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Commercial Driver Medical Examinations : Prevalence of Obesity, Comorbidities, and Certification Outcomes

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      Abstract

      Supplemental Digital Content is Available in the Text.

      Abstract

      Objective:

      The objective of this study was to assess relationships between body mass index (BMI) and comorbid conditions within a large sample of truck drivers.

      Methods:

      Commercial driver medical examination data from 88,246 commercial drivers between 2005 and 2012 were analyzed for associations between BMI, medical disorders, and driver certification.

      Results:

      Most drivers were obese (53.3%, BMI >30.0 kg/m 2) and morbidly obese (26.6%, BMI >35.0 kg/m 2), higher than prior reports. Obese drivers were less likely to be certified for 2 years and more likely to report heart disease, hypertension, diabetes mellitus, nervous disorders, sleep disorders, and chronic low back pain (all P < 0.0001). There are relationships between multiple potentially disqualifying conditions and increasing obesity (P < 0.0001). Morbid obesity prevalence increased 8.9% and prevalence of three or more multiple conditions increased fourfold between 2005 and 2012.

      Conclusions:

      Obesity is related to multiple medical factors as well as increasing numbers of conditions that limit driving certification.

      Related collections

      Most cited references 22

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      Obstructive sleep apnea and risk of motor vehicle crash: systematic review and meta-analysis.

      We performed a systematic review of the OSA-related risk of crash in commercial motor vehicle (CMV) drivers. The primary objective involved determining whether individuals with obstructive sleep apnea (OSA) are at an increased risk for a motor vehicle crash when compared to comparable individuals who do not have the disorder. A secondary objective involved determining what factors are associated with an increased motor vehicle crash risk among individuals with OSA. Seven electronic databases (MEDLINE, PubMed (PreMEDLINE), EMBASE, PsycINFO, CINAHL, TRIS, and the Cochrane library) were searched (through May 27, 2009), as well as the reference lists of all obtained articles. We included controlled studies (case-control or cohort) that evaluated crash risk in individuals with OSA. We evaluated the quality of each study and the interplay between the quality, quantity, robustness, and consistency of the body of evidence, and tested for publication bias. Data were extracted by 2 independent analysts. When appropriate, data from different studies were combined in a fixed- or random-effects meta-analysis. Individuals with OSA are clearly at increased risk for crash. The mean crash-rate ratio associated with OSA is likely to fall within the range of 1.21 to 4.89. Characteristics that may predict crash in drivers with OSA include BMI, apnea plus hypopnea index, oxygen saturation, and possibly daytime sleepiness. Untreated sleep apnea is a significant contributor to motor vehicle crashes.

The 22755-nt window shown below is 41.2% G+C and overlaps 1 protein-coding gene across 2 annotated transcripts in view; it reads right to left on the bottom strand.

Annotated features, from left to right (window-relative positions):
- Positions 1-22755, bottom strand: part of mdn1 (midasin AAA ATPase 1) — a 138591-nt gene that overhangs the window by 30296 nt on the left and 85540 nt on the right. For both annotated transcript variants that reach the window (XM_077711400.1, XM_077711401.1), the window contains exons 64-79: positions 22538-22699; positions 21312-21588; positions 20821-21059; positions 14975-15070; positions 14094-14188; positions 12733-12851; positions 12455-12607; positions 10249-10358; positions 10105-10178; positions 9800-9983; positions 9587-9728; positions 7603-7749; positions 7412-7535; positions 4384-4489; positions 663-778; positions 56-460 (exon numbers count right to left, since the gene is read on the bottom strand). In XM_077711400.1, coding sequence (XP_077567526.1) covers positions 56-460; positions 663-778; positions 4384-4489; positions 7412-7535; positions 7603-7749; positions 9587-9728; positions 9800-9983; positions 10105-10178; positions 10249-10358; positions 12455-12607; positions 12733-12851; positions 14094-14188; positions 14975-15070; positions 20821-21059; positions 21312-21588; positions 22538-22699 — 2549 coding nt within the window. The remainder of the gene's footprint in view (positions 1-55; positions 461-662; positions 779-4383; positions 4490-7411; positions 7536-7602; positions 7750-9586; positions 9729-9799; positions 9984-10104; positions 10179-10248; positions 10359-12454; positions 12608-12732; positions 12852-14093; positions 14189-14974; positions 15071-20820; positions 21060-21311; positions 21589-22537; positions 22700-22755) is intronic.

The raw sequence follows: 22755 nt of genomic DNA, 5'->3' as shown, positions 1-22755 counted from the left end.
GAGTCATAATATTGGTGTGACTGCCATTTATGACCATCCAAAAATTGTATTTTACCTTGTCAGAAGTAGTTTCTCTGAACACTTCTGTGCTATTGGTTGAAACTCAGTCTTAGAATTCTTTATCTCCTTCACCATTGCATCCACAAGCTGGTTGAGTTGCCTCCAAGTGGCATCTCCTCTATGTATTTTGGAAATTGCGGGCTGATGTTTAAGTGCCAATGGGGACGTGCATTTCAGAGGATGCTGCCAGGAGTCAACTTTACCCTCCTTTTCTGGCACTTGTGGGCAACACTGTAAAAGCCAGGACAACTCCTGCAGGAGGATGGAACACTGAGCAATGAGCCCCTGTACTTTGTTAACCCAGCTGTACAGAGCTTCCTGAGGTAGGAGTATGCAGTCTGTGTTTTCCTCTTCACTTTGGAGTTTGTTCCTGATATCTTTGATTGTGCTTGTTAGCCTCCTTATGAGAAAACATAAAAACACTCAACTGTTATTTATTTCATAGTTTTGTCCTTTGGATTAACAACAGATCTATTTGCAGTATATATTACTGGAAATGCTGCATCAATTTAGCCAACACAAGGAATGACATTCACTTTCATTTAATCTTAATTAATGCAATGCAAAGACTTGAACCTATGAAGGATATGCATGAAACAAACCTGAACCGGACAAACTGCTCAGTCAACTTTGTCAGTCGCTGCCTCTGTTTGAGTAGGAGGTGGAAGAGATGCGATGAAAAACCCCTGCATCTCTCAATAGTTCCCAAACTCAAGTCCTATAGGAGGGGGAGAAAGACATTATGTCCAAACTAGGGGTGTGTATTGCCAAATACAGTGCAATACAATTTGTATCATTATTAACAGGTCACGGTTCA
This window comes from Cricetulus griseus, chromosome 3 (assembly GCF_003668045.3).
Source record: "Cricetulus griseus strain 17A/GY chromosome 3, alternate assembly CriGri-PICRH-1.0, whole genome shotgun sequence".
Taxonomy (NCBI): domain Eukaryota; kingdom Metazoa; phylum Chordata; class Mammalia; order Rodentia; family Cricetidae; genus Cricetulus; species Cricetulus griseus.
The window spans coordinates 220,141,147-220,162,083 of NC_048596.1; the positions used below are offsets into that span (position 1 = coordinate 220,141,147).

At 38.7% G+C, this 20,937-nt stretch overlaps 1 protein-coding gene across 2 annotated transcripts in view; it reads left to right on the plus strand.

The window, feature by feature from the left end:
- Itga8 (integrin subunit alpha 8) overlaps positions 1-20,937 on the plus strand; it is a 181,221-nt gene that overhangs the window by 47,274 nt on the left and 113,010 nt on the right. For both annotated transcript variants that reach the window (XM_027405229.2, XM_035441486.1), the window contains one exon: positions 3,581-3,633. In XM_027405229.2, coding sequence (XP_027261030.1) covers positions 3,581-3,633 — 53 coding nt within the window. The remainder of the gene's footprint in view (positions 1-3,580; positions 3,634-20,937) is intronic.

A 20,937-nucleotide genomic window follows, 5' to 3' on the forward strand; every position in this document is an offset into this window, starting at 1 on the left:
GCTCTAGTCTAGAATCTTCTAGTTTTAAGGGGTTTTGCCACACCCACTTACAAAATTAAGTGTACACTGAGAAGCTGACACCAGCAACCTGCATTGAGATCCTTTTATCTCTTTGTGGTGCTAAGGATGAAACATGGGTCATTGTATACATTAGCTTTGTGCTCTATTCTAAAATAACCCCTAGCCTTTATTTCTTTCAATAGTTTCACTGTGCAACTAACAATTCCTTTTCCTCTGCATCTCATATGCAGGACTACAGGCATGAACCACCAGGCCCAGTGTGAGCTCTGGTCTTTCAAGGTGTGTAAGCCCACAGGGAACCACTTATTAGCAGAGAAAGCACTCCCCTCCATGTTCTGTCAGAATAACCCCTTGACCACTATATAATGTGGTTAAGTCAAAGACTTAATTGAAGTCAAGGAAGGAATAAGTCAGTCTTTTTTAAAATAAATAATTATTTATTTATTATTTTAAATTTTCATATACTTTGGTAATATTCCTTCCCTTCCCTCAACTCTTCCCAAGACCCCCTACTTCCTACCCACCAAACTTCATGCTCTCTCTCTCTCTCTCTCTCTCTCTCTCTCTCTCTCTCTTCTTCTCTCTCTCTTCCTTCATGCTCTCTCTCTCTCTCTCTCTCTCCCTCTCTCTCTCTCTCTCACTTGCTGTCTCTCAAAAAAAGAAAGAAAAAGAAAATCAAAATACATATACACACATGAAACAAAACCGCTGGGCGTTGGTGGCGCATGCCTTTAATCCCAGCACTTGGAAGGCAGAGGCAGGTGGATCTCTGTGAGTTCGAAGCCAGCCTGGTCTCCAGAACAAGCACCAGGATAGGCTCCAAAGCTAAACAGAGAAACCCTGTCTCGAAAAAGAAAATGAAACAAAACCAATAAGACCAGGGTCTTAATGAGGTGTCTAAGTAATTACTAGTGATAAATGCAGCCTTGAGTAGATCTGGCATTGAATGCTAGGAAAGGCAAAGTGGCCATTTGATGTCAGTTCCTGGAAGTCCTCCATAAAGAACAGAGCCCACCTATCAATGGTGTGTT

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        Obesity and other risk factors: the national survey of U.S. long-haul truck driver health and injury.

        Drivers of heavy and tractor-trailer trucks accounted for 56% of all production and nonsupervisory employees in the truck transportation industry in 2011. There are limited data for illness and injury in long-haul truck drivers, which prompted a targeted national survey.
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          Systematic review of motor vehicle crash risk in persons with sleep apnea.